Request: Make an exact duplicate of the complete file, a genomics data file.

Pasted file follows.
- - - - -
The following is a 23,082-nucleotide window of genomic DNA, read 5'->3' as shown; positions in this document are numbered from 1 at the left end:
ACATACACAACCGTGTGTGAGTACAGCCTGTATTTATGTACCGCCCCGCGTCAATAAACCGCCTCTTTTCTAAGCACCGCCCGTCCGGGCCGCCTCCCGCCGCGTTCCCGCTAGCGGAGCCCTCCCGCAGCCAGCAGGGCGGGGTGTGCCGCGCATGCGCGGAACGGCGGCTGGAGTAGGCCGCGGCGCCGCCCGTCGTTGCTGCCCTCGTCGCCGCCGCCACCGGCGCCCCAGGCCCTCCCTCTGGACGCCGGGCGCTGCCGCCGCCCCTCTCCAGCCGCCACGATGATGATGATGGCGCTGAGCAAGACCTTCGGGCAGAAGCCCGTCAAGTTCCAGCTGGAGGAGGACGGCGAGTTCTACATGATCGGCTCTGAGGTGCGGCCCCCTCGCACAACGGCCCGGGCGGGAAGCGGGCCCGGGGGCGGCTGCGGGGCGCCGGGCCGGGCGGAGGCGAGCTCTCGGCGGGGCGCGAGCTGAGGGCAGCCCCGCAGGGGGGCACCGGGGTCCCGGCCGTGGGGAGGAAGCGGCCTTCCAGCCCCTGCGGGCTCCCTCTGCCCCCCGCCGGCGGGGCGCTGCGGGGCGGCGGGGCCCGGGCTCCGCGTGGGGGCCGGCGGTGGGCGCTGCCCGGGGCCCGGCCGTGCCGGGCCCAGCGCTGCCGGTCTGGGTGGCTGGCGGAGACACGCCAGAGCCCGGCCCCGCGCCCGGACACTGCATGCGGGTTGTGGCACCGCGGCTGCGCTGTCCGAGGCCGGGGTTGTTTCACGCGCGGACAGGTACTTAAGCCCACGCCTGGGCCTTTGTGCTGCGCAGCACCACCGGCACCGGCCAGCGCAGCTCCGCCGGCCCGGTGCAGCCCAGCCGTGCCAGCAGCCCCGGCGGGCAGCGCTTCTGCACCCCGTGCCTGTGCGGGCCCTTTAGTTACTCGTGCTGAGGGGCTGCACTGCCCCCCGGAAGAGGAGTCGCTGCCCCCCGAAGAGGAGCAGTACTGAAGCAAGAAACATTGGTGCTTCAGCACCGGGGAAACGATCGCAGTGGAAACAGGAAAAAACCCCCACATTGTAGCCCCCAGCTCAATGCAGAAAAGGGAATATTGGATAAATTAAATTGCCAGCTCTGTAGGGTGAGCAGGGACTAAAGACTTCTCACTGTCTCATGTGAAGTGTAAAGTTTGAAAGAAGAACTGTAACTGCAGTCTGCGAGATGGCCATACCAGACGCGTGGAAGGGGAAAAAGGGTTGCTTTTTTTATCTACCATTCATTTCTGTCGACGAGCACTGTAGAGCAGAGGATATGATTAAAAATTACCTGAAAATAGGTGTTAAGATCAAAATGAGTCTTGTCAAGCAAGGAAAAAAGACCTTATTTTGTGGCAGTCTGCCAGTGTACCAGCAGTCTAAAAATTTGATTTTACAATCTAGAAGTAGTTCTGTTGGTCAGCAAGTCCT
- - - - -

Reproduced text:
The following is a 23,082-nucleotide window of genomic DNA, read 5'->3' as shown; positions in this document are numbered from 1 at the left end:
ACATACACAACCGTGTGTGAGTACAGCCTGTATTTATGTACCGCCCCGCGTCAATAAACCGCCTCTTTTCTAAGCACCGCCCGTCCGGGCCGCCTCCCGCCGCGTTCCCGCTAGCGGAGCCCTCCCGCAGCCAGCAGGGCGGGGTGTGCCGCGCATGCGCGGAACGGCGGCTGGAGTAGGCCGCGGCGCCGCCCGTCGTTGCTGCCCTCGTCGCCGCCGCCACCGGCGCCCCAGGCCCTCCCTCTGGACGCCGGGCGCTGCCGCCGCCCCTCTCCAGCCGCCACGATGATGATGATGGCGCTGAGCAAGACCTTCGGGCAGAAGCCCGTCAAGTTCCAGCTGGAGGAGGACGGCGAGTTCTACATGATCGGCTCTGAGGTGCGGCCCCCTCGCACAACGGCCCGGGCGGGAAGCGGGCCCGGGGGCGGCTGCGGGGCGCCGGGCCGGGCGGAGGCGAGCTCTCGGCGGGGCGCGAGCTGAGGGCAGCCCCGCAGGGGGGCACCGGGGTCCCGGCCGTGGGGAGGAAGCGGCCTTCCAGCCCCTGCGGGCTCCCTCTGCCCCCCGCCGGCGGGGCGCTGCGGGGCGGCGGGGCCCGGGCTCCGCGTGGGGGCCGGCGGTGGGCGCTGCCCGGGGCCCGGCCGTGCCGGGCCCAGCGCTGCCGGTCTGGGTGGCTGGCGGAGACACGCCAGAGCCCGGCCCCGCGCCCGGACACTGCATGCGGGTTGTGGCACCGCGGCTGCGCTGTCCGAGGCCGGGGTTGTTTCACGCGCGGACAGGTACTTAAGCCCACGCCTGGGCCTTTGTGCTGCGCAGCACCACCGGCACCGGCCAGCGCAGCTCCGCCGGCCCGGTGCAGCCCAGCCGTGCCAGCAGCCCCGGCGGGCAGCGCTTCTGCACCCCGTGCCTGTGCGGGCCCTTTAGTTACTCGTGCTGAGGGGCTGCACTGCCCCCCGGAAGAGGAGTCGCTGCCCCCCGAAGAGGAGCAGTACTGAAGCAAGAAACATTGGTGCTTCAGCACCGGGGAAACGATCGCAGTGGAAACAGGAAAAAACCCCCACATTGTAGCCCCCAGCTCAATGCAGAAAAGGGAATATTGGATAAATTAAATTGCCAGCTCTGTAGGGTGAGCAGGGACTAAAGACTTCTCACTGTCTCATGTGAAGTGTAAAGTTTGAAAGAAGAACTGTAACTGCAGTCTGCGAGATGGCCATACCAGACGCGTGGAAGGGGAAAAAGGGTTGCTTTTTTTATCTACCATTCATTTCTGTCGACGAGCACTGTAGAGCAGAGGATATGATTAAAAATTACCTGAAAATAGGTGTTAAGATCAAAATGAGTCTTGTCAAGCAAGGAAAAAAGACCTTATTTTGTGGCAGTCTGCCAGTGTACCAGCAGTCTAAAAATTTGATTTTACAATCTAGAAGTAGTTCTGTTGGTCAGCAAGTCCT